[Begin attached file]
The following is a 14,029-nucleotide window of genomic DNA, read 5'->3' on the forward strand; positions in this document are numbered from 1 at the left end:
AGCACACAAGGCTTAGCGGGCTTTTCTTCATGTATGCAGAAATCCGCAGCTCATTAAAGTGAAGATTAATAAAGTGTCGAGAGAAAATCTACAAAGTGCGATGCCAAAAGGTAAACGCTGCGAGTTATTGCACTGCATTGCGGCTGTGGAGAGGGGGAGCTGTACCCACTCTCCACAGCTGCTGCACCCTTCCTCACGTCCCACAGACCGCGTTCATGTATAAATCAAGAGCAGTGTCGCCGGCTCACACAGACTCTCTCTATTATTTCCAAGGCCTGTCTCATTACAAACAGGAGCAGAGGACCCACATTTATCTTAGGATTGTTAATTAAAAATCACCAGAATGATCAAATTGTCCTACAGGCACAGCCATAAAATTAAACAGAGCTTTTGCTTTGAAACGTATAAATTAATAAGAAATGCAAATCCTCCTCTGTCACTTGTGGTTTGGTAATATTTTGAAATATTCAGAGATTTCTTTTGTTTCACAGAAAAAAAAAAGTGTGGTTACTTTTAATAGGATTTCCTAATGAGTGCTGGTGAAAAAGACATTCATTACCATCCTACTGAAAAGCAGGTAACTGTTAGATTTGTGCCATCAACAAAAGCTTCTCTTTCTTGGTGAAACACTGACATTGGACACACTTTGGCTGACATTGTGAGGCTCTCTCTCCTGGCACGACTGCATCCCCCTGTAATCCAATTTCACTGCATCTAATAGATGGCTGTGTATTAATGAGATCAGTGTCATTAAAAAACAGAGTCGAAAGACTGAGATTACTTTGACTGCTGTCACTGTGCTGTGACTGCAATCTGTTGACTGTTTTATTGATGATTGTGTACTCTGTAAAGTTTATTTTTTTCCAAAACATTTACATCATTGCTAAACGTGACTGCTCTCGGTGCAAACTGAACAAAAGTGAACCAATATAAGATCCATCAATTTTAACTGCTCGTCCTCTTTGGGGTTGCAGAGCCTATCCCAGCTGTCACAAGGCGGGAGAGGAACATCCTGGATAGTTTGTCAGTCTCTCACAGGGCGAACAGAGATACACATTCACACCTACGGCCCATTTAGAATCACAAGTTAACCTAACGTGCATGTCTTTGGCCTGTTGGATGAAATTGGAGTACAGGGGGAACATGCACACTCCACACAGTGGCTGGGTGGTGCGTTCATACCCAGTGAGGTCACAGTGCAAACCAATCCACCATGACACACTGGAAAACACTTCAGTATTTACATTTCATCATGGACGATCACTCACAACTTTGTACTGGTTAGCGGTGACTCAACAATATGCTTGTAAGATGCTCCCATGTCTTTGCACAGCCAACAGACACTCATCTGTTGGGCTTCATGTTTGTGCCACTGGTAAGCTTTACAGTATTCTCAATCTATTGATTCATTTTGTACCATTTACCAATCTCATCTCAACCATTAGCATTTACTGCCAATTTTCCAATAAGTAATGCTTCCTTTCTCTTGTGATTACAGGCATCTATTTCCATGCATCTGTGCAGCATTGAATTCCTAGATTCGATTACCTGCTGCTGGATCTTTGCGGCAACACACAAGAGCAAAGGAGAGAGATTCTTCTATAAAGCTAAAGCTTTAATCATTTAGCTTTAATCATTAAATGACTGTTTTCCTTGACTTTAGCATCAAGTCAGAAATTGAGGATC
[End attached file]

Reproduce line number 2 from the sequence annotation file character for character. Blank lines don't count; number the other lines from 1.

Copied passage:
AGCACACAAGGCTTAGCGGGCTTTTCTTCATGTATGCAGAAATCCGCAGCTCATTAAAGTGAAGATTAATAAAGTGTCGAGAGAAAATCTACAAAGTGCGATGCCAAAAGGTAAACGCTGCGAGTTATTGCACTGCATTGCGGCTGTGGAGAGGGGGAGCTGTACCCACTCTCCACAGCTGCTGCACCCTTCCTCACGTCCCACAGACCGCGTTCATGTATAAATCAAGAGCAGTGTCGCCGGCTCACACAGACTCTCTCTATTATTTCCAAGGCCTGTCTCATTACAAACAGGAGCAGAGGACCCACATTTATCTTAGGATTGTTAATTAAAAATCACCAGAATGATCAAATTGTCCTACAGGCACAGCCATAAAATTAAACAGAGCTTTTGCTTTGAAACGTATAAATTAATAAGAAATGCAAATCCTCCTCTGTCACTTGTGGTTTGGTAATATTTTGAAATATTCAGAGATTTCTTTTGTTTCACAGAAAAAAAAAAGTGTGGTTACTTTTAATAGGATTTCCTAATGAGTGCTGGTGAAAAAGACATTCATTACCATCCTACTGAAAAGCAGGTAACTGTTAGATTTGTGCCATCAACAAAAGCTTCTCTTTCTTGGTGAAACACTGACATTGGACACACTTTGGCTGACATTGTGAGGCTCTCTCTCCTGGCACGACTGCATCCCCCTGTAATCCAATTTCACTGCATCTAATAGATGGCTGTGTATTAATGAGATCAGTGTCATTAAAAAACAGAGTCGAAAGACTGAGATTACTTTGACTGCTGTCACTGTGCTGTGACTGCAATCTGTTGACTGTTTTATTGATGATTGTGTACTCTGTAAAGTTTATTTTTTTCCAAAACATTTACATCATTGCTAAACGTGACTGCTCTCGGTGCAAACTGAACAAAAGTGAACCAATATAAGATCCATCAATTTTAACTGCTCGTCCTCTTTGGGGTTGCAGAGCCTATCCCAGCTGTCACAAGGCGGGAGAGGAACATCCTGGATAGTTTGTCAGTCTCTCACAGGGCGAACAGAGATACACATTCACACCTACGGCCCATTTAGAATCACAAGTTAACCTAACGTGCATGTCTTTGGCCTGTTGGATGAAATTGGAGTACAGGGGGAACATGCACACTCCACACAGTGGCTGGGTGGTGCGTTCATACCCAGTGAGGTCACAGTGCAAACCAATCCACCATGACACACTGGAAAACACTTCAGTATTTACATTTCATCATGGACGATCACTCACAACTTTGTACTGGTTAGCGGTGACTCAACAATATGCTTGTAAGATGCTCCCATGTCTTTGCACAGCCAACAGACACTCATCTGTTGGGCTTCATGTTTGTGCCACTGGTAAGCTTTACAGTATTCTCAATCTATTGATTCATTTTGTACCATTTACCAATCTCATCTCAACCATTAGCATTTACTGCCAATTTTCCAATAAGTAATGCTTCCTTTCTCTTGTGATTACAGGCATCTATTTCCATGCATCTGTGCAGCATTGAATTCCTAGATTCGATTACCTGCTGCTGGATCTTTGCGGCAACACACAAGAGCAAAGGAGAGAGATTCTTCTATAAAGCTAAAGCTTTAATCATTTAGCTTTAATCATTAAATGACTGTTTTCCTTGACTTTAGCATCAAGTCAGAAATTGAGGATC